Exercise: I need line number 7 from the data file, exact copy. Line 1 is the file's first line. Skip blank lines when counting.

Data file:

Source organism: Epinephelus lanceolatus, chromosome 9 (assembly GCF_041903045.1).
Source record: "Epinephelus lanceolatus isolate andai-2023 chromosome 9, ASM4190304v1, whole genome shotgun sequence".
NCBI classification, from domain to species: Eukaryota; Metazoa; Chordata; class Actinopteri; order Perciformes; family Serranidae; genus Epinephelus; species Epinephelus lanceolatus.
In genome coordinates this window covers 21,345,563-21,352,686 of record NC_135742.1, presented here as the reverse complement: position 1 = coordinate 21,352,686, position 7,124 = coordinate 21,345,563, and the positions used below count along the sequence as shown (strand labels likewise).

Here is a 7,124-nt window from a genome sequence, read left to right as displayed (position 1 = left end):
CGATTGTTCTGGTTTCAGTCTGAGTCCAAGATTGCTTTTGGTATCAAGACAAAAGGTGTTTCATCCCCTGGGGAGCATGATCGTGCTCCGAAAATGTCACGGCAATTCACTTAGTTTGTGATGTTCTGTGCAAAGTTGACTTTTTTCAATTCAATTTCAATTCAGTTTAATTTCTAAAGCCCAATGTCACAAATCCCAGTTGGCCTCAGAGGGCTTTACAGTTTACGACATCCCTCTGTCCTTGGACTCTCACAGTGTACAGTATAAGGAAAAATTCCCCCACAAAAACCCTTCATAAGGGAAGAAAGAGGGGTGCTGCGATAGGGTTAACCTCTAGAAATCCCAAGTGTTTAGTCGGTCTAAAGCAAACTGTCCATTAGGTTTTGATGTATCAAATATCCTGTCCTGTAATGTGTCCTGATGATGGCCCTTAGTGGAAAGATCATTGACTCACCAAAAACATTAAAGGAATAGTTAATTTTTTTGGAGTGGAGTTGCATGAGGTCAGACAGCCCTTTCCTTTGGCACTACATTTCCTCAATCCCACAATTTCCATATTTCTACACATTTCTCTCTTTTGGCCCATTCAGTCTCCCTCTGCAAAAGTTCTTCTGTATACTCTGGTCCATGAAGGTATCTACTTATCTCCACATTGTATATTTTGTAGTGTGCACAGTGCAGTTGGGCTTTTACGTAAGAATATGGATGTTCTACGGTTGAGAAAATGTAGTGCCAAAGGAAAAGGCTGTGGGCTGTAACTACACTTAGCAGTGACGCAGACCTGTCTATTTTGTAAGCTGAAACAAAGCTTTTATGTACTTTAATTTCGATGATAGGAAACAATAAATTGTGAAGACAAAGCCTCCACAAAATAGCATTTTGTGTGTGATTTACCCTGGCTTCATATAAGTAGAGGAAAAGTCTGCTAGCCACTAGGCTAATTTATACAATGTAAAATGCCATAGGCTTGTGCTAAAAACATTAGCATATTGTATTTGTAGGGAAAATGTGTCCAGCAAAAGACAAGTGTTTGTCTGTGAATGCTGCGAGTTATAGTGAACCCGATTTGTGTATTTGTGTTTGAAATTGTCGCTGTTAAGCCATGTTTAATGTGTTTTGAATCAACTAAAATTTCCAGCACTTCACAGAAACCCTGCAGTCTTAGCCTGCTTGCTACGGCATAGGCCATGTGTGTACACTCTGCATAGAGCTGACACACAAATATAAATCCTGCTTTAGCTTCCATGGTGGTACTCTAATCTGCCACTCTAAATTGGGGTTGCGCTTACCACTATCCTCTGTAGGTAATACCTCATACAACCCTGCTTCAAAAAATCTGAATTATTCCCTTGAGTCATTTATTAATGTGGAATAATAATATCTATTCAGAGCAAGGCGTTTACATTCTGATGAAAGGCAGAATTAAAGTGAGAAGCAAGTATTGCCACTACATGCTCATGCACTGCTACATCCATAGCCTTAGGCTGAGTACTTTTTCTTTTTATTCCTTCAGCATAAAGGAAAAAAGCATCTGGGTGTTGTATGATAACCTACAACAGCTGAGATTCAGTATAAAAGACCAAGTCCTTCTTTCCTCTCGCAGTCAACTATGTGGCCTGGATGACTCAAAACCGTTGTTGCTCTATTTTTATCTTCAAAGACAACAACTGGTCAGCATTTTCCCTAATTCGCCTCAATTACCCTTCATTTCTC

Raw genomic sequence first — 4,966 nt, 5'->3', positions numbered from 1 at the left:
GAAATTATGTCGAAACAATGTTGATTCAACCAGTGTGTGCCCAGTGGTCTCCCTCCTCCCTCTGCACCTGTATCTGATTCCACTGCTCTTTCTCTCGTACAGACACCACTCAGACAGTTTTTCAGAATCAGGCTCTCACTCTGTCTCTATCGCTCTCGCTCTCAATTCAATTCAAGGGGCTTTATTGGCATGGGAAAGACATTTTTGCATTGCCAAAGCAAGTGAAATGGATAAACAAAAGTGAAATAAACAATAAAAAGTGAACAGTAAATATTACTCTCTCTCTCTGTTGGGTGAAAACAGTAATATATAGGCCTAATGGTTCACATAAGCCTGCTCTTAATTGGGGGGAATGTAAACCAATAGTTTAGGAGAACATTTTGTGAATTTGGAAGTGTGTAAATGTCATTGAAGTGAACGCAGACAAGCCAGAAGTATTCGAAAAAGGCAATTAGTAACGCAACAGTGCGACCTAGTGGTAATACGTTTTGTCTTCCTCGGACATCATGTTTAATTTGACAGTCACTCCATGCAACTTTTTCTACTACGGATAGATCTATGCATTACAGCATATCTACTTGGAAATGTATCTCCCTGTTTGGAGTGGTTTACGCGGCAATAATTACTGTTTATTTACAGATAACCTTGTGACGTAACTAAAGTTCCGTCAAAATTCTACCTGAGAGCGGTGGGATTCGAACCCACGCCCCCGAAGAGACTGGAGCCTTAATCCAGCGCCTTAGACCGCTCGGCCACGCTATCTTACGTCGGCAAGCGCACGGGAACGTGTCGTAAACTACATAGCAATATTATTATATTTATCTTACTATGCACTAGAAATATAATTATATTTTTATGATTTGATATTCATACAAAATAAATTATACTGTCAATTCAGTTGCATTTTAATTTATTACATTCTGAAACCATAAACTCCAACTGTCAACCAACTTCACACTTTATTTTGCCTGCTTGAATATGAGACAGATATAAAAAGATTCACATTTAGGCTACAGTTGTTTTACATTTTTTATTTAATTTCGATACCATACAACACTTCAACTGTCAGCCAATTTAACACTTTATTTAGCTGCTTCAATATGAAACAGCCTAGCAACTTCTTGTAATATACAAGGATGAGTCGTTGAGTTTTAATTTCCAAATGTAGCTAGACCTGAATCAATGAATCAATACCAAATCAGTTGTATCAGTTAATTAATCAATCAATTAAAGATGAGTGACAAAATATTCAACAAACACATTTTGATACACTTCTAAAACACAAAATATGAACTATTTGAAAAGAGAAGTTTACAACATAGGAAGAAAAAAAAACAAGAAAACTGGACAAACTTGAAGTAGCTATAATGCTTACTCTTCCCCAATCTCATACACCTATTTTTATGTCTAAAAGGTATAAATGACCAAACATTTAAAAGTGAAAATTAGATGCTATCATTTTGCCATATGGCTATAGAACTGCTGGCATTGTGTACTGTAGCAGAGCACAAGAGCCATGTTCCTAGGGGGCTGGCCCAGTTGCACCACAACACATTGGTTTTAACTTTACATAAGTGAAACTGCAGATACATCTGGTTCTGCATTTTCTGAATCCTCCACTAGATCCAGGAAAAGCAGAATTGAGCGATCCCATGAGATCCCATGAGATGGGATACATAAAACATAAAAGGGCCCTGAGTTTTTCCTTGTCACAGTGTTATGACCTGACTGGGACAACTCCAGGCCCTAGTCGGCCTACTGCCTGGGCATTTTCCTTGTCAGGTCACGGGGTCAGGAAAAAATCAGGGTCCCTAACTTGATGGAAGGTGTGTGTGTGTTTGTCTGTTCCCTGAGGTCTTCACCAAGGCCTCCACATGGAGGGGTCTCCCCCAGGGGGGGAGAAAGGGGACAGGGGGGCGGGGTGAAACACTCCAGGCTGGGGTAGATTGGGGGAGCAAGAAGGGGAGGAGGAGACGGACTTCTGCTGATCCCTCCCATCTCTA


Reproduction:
Raw genomic sequence first — 4,966 nt, 5'->3', positions numbered from 1 at the left: